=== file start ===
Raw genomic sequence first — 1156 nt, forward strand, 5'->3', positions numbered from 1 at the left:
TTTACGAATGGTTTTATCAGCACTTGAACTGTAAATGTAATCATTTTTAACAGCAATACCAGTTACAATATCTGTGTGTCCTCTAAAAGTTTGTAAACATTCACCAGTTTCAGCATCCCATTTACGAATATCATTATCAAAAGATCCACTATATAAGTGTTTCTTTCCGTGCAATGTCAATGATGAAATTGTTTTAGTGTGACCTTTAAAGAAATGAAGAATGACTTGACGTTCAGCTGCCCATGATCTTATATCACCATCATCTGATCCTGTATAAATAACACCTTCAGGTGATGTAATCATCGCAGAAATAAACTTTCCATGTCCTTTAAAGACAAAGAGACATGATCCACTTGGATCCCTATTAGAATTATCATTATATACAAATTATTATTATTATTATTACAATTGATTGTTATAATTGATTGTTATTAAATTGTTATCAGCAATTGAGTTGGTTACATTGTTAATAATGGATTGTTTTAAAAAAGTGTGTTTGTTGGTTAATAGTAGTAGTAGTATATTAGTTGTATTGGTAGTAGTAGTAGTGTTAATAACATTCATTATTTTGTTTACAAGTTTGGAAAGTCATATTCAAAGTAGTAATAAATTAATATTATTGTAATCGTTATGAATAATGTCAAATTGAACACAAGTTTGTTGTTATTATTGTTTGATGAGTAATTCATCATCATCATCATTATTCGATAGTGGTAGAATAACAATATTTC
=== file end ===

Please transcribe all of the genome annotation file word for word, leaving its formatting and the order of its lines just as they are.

Raw genomic sequence first — 1156 nt, forward strand, 5'->3', positions numbered from 1 at the left:
TTTACGAATGGTTTTATCAGCACTTGAACTGTAAATGTAATCATTTTTAACAGCAATACCAGTTACAATATCTGTGTGTCCTCTAAAAGTTTGTAAACATTCACCAGTTTCAGCATCCCATTTACGAATATCATTATCAAAAGATCCACTATATAAGTGTTTCTTTCCGTGCAATGTCAATGATGAAATTGTTTTAGTGTGACCTTTAAAGAAATGAAGAATGACTTGACGTTCAGCTGCCCATGATCTTATATCACCATCATCTGATCCTGTATAAATAACACCTTCAGGTGATGTAATCATCGCAGAAATAAACTTTCCATGTCCTTTAAAGACAAAGAGACATGATCCACTTGGATCCCTATTAGAATTATCATTATATACAAATTATTATTATTATTATTACAATTGATTGTTATAATTGATTGTTATTAAATTGTTATCAGCAATTGAGTTGGTTACATTGTTAATAATGGATTGTTTTAAAAAAGTGTGTTTGTTGGTTAATAGTAGTAGTAGTATATTAGTTGTATTGGTAGTAGTAGTAGTGTTAATAACATTCATTATTTTGTTTACAAGTTTGGAAAGTCATATTCAAAGTAGTAATAAATTAATATTATTGTAATCGTTATGAATAATGTCAAATTGAACACAAGTTTGTTGTTATTATTGTTTGATGAGTAATTCATCATCATCATCATTATTCGATAGTGGTAGAATAACAATATTTC